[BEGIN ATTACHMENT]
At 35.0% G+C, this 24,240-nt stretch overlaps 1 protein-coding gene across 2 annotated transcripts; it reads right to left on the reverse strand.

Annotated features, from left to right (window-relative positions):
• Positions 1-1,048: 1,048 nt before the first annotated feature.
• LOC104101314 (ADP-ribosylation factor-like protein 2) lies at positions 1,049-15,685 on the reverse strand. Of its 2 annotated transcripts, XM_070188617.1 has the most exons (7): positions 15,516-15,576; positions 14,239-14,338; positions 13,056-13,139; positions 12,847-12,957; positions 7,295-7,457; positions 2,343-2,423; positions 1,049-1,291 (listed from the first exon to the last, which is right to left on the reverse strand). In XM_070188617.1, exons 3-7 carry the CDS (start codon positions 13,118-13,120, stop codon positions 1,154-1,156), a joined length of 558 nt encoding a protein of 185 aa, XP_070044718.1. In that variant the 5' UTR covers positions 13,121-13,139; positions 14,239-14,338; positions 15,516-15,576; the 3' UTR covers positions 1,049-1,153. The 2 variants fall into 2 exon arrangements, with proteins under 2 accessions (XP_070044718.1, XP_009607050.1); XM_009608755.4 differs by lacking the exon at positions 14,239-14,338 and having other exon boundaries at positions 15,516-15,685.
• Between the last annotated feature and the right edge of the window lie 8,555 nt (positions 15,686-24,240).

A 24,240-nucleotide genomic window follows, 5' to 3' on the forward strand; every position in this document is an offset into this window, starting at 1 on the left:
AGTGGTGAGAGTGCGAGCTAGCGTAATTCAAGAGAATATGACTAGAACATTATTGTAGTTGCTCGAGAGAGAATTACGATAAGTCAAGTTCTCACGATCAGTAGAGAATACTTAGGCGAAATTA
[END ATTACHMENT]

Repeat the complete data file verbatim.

At 35.0% G+C, this 24,240-nt stretch overlaps 1 protein-coding gene across 2 annotated transcripts; it reads right to left on the reverse strand.

Annotated features, from left to right (window-relative positions):
• Positions 1-1,048: 1,048 nt before the first annotated feature.
• LOC104101314 (ADP-ribosylation factor-like protein 2) lies at positions 1,049-15,685 on the reverse strand. Of its 2 annotated transcripts, XM_070188617.1 has the most exons (7): positions 15,516-15,576; positions 14,239-14,338; positions 13,056-13,139; positions 12,847-12,957; positions 7,295-7,457; positions 2,343-2,423; positions 1,049-1,291 (listed from the first exon to the last, which is right to left on the reverse strand). In XM_070188617.1, exons 3-7 carry the CDS (start codon positions 13,118-13,120, stop codon positions 1,154-1,156), a joined length of 558 nt encoding a protein of 185 aa, XP_070044718.1. In that variant the 5' UTR covers positions 13,121-13,139; positions 14,239-14,338; positions 15,516-15,576; the 3' UTR covers positions 1,049-1,153. The 2 variants fall into 2 exon arrangements, with proteins under 2 accessions (XP_070044718.1, XP_009607050.1); XM_009608755.4 differs by lacking the exon at positions 14,239-14,338 and having other exon boundaries at positions 15,516-15,685.
• Between the last annotated feature and the right edge of the window lie 8,555 nt (positions 15,686-24,240).

A 24,240-nucleotide genomic window follows, 5' to 3' on the forward strand; every position in this document is an offset into this window, starting at 1 on the left:
AGTGGTGAGAGTGCGAGCTAGCGTAATTCAAGAGAATATGACTAGAACATTATTGTAGTTGCTCGAGAGAGAATTACGATAAGTCAAGTTCTCACGATCAGTAGAGAATACTTAGGCGAAATTA